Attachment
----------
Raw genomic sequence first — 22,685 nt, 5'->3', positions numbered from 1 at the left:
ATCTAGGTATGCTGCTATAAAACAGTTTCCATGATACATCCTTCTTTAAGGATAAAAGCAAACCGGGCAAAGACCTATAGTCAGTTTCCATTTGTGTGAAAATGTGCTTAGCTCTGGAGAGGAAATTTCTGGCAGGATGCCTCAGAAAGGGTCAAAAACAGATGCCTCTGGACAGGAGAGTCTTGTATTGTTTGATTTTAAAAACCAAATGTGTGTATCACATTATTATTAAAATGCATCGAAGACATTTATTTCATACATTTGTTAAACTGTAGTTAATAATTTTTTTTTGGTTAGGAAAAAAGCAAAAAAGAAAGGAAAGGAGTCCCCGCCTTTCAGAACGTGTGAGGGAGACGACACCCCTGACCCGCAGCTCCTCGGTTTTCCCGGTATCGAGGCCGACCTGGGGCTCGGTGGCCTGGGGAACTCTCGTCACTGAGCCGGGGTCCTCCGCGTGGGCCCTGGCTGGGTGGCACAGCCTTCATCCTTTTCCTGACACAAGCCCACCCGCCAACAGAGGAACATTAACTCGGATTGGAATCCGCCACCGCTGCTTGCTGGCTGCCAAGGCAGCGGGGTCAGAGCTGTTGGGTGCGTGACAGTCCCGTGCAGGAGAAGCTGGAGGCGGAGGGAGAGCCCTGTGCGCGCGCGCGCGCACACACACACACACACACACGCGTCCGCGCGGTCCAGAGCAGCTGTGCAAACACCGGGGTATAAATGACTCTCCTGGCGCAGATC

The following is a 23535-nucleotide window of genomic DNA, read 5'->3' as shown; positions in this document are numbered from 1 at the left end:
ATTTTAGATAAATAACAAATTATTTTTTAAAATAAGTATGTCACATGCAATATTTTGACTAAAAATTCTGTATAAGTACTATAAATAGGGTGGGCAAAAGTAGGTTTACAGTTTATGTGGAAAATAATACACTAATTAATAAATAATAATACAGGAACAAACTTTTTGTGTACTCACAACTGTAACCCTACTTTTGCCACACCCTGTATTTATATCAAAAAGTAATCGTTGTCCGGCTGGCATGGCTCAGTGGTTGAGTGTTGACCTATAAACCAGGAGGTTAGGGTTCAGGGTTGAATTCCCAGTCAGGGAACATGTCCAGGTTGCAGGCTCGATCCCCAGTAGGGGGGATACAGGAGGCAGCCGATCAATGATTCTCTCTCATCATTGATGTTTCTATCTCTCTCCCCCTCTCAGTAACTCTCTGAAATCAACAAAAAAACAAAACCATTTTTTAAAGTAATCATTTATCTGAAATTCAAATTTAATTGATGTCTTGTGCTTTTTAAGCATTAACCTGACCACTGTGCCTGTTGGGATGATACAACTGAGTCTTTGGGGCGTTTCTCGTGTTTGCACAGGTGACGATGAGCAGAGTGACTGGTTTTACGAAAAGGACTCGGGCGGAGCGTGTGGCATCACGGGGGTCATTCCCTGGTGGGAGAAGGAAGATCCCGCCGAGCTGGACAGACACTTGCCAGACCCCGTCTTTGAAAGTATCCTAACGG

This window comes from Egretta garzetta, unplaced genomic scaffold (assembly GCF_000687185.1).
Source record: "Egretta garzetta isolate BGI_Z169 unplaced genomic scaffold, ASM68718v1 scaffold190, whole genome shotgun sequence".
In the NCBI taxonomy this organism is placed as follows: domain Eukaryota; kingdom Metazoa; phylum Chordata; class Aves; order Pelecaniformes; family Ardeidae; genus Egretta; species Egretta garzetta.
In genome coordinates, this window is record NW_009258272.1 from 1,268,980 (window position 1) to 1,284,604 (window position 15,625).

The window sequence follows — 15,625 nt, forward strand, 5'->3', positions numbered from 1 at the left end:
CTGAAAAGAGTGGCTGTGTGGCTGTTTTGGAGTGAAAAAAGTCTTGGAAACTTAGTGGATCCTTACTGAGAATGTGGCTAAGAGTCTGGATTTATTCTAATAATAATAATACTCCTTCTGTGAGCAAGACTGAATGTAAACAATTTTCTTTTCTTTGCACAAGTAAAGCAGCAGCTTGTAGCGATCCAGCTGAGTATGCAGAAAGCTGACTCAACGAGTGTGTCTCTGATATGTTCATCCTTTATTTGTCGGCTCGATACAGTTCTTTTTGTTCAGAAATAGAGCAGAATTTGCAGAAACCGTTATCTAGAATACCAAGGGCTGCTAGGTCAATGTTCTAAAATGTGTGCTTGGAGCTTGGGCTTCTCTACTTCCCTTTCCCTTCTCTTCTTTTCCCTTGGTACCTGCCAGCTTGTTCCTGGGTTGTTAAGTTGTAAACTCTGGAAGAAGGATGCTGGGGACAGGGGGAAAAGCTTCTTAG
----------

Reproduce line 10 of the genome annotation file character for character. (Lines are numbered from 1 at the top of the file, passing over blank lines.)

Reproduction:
CTGAAAAGAGTGGCTGTGTGGCTGTTTTGGAGTGAAAAAAGTCTTGGAAACTTAGTGGATCCTTACTGAGAATGTGGCTAAGAGTCTGGATTTATTCTAATAATAATAATACTCCTTCTGTGAGCAAGACTGAATGTAAACAATTTTCTTTTCTTTGCACAAGTAAAGCAGCAGCTTGTAGCGATCCAGCTGAGTATGCAGAAAGCTGACTCAACGAGTGTGTCTCTGATATGTTCATCCTTTATTTGTCGGCTCGATACAGTTCTTTTTGTTCAGAAATAGAGCAGAATTTGCAGAAACCGTTATCTAGAATACCAAGGGCTGCTAGGTCAATGTTCTAAAATGTGTGCTTGGAGCTTGGGCTTCTCTACTTCCCTTTCCCTTCTCTTCTTTTCCCTTGGTACCTGCCAGCTTGTTCCTGGGTTGTTAAGTTGTAAACTCTGGAAGAAGGATGCTGGGGACAGGGGGAAAAGCTTCTTAG